Sunday morning war crimes musings

Posted: April 5, 2009 in Nibbling on The Empire, War
Tags: , ,

According to the RCMP:

“Crime against humanity”- means murder, extermination, enslavement, deportation, persecution or any other inhumane act that is committed against any civilian population or any identifiable group of persons that constitutes a contravention of customary or conventional international law or is criminal according to the general principles of law.

As long as war crimes and crimes against humanity are being committed, Canada will be vigilant to prevent those responsible from entering Canada and becoming or remaining citizens. We will be ready to commence criminal investigations and prosecute such persons found in Canada.

This is, of course, a complete crock. When George W. Bush visited Calgary last month, not only did the Mounties ignore their obligation to detain and charge him, but the government pulled out all the stops to protect this mass murderer.

While a Spanish court is preparing to prosecute Bush-era officials who developed the “legal” fig leaf for American forces to torture their captors, Calgary is preparing to welcome Condoleeza Rice in May.

Rice’s visit will attract at least as much outrage as Bush’s, and presumably as much police presence and state protection for a woman who, along with Bush et al, is culpable in the deaths of 1.3 million Iraqis, 60,000 Afghans, and countless other crimes against people around the world.

What are we to make of a government that would welcome these thugs into Canada while preventing the visit of British MP George Galloway who is demonstrably opposed to mass murder? OK, that is a rhetorical question.

Less rhetorically, what are we going to do about it?

Some good folks in Maple Ridge, BC, also known as the Coalition of the Willing, are confronting their local MP on this issue. In an open letter, the Coalition calls upon MP Randy Kamp (Pitt Meadows-Maple Ridge-Mission) to resign and “sit as an independent (at least until your party reforms itself), so that you may begin representing the wishes of your constituents to Ottawa, and not Ottawa to us.” If Kamp does not meet their demand, the Coalition might run a candidate against him in the next election. Is Kamp worried? With a 51 percent majority in the last election and a 19 point lead over NDP candidate Mike Bocking, he doesn’t look too vulnerable. So, unless Mr. Kamp has a social conscience, I imagine he will ignore the Coalition of the Willing.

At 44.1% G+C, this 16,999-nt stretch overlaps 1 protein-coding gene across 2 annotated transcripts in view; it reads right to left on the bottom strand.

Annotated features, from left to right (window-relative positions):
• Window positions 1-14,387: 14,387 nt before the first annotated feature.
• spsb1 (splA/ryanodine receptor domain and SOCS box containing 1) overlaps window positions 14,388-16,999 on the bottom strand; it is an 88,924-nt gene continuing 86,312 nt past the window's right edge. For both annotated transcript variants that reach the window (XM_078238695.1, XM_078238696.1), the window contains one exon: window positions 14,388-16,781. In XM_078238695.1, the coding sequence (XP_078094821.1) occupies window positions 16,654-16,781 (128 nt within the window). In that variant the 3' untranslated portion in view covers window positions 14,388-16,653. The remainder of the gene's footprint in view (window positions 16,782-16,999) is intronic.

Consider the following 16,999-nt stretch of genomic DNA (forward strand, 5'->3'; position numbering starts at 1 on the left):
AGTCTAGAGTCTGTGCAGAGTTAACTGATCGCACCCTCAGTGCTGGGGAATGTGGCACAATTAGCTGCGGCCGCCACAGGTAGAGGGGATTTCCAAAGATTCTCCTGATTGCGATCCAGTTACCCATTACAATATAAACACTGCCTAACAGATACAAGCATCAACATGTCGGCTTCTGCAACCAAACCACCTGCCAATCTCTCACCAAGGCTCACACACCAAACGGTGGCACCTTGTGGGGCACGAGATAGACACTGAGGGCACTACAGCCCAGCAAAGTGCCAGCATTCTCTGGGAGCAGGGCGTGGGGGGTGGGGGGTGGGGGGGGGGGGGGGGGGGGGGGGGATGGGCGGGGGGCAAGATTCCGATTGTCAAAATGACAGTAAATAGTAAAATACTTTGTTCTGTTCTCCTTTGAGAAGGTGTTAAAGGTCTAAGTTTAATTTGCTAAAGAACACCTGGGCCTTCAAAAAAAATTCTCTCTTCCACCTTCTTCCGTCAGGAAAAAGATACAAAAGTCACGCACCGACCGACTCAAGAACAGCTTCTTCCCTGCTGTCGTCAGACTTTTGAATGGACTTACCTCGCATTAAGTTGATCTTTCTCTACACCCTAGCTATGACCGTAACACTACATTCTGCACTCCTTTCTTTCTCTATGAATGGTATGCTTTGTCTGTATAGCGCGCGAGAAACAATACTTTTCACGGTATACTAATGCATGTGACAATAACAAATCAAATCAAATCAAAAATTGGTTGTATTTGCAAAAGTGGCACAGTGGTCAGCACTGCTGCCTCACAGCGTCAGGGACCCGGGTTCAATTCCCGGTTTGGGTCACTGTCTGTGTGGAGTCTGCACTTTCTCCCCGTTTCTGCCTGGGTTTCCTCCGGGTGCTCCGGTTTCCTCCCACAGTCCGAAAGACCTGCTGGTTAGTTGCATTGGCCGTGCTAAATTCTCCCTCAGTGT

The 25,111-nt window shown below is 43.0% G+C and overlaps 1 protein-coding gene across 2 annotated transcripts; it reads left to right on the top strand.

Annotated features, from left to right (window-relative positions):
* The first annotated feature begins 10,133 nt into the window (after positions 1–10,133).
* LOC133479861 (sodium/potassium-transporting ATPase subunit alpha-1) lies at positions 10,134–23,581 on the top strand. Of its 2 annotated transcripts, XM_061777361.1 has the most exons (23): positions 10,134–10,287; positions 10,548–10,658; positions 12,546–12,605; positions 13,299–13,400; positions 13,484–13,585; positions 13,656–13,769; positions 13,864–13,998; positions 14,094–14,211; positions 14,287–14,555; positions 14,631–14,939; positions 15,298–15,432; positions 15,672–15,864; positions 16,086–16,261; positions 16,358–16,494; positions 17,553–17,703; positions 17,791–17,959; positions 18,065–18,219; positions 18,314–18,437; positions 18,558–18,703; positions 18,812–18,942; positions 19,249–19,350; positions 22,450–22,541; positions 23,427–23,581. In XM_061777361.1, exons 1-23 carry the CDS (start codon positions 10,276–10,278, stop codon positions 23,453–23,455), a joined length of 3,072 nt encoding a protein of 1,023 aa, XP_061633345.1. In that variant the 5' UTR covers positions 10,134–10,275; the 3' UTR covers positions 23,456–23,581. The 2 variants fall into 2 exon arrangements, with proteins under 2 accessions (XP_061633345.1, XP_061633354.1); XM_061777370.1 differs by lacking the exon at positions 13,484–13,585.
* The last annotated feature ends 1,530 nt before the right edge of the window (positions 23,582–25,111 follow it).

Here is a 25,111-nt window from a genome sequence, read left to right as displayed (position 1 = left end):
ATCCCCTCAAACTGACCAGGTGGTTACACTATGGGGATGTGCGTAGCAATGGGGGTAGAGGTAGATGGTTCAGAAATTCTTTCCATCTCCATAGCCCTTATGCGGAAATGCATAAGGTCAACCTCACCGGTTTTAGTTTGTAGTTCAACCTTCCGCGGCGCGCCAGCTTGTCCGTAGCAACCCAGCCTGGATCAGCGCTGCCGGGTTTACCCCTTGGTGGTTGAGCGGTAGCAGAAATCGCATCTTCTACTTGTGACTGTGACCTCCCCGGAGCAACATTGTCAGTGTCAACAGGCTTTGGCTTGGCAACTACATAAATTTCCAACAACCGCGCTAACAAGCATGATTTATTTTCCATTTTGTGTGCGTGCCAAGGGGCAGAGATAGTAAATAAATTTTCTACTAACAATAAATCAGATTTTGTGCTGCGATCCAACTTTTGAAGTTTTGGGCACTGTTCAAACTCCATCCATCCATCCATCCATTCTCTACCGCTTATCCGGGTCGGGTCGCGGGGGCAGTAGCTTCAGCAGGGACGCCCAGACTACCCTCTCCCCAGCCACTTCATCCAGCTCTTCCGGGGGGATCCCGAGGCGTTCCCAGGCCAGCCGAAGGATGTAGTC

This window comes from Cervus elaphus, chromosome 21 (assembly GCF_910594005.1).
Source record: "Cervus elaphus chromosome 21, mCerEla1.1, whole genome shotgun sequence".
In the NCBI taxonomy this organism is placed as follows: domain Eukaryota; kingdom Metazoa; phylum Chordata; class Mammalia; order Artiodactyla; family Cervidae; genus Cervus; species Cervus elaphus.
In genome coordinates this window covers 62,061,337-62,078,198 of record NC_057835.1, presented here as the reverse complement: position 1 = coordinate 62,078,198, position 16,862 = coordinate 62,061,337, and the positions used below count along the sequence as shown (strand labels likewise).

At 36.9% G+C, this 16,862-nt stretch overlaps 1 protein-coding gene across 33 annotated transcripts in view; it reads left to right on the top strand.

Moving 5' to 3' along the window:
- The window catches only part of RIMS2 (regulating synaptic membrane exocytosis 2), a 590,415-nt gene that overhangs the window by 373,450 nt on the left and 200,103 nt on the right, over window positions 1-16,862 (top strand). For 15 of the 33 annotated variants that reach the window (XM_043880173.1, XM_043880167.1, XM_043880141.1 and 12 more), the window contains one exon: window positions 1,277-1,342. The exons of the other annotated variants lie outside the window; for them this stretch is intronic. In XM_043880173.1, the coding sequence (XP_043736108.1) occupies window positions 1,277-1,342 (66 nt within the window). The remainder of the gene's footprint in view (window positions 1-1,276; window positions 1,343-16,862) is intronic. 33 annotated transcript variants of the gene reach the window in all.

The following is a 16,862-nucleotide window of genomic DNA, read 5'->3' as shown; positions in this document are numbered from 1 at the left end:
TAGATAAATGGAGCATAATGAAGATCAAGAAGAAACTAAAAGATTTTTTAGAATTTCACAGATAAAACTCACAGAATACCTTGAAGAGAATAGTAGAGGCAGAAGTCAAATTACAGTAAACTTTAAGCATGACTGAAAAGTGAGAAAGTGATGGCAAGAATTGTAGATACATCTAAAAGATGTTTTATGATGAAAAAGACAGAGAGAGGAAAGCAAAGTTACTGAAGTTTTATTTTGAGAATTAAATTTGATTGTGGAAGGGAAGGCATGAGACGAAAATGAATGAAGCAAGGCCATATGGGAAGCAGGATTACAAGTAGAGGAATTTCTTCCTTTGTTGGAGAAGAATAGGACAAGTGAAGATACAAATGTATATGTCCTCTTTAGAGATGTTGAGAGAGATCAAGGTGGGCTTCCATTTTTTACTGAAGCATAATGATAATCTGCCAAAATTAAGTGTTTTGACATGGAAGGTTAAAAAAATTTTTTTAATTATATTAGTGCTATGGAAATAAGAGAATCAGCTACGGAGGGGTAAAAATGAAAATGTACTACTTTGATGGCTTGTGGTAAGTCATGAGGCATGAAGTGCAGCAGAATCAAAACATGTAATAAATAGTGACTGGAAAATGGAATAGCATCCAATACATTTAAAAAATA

The Coalition says this issue is not one of Left versus Right, but Right versus Wrong. In Parliamentary terms, they may well be right. The NDP has been disconcertingly AWOL from this debate.

When Lawyers Against the War wrote to the RCMP, asking it to enforce Canada’s war crimes laws regarding George Bush, they sent copies to the leaders of the political parties. Jack Layton’s office replied:

On behalf of Mr. Layton, thank you for copying our office on the correspondence concerning former President George W. Bush`s March 17th visit to Canada. Please be advised that we will not be following-up on this matter.

Sincerely,
Office of Jack Layton, MP (Toronto-Danforth)
Leader, Canada’s New Democrats

Michael Byers, who carried the NDP banner to third place in Vancouver Centre last year. says that he supports a criminal investigation of Bush’s crimes, but he does not support calls for a Canadian prosecution at this time. He says he prefers to give the Obama administration the “first opportunity” to prosecute Bush. Yeah, right.

That seems to be as good as it gets with the NDP, so perhaps the Coalition is onto something — this is a case of “Right versus Wrong” and on this issue our Parliamentary Left is demonstrably wrong.

In fairness to the NDP, it opposes the war in Afghanistan, supports the repatriation of Omar Khadr, and would allow war resisters to remain in Canada. What are we to conclude from its unwillingness to engage when it has the opportunity to seek the prosecution of “The Decider” who made all of these crimes happen? That Jack Layton is a closet war criminal? Unlikely. That Jack Layton is trying to appear realistic and hence “Prime Ministerial”? Getting warmer, I think.

Could it be that war crimes in the 21st century are so commonplace, so banal, so depressingly quotidian that the NDP sees no benefit to associating itself with this issue? Now, if Bush had been responsible for increasing text messaging cost in Canada, we might see some action from the NDP.

What are we to do, beside writing the usual letters of outrage to our MPs (find yours here)? Well, we can start with or continue with that strategy. We can hook up with the Coalition of the Willing and Lawyers Against the War. We can be active in our local peace and human rights organizations.

The most important thing we can do is to refuse to lose our sense of outrage that abuses of human rights are committed, aided and abetted by our government. We can refuse to accept the fact that war criminals are allowed to travel the world with impunity. We can commit to taking every opportunity to expose these crimes and their perpetrators for what they are.

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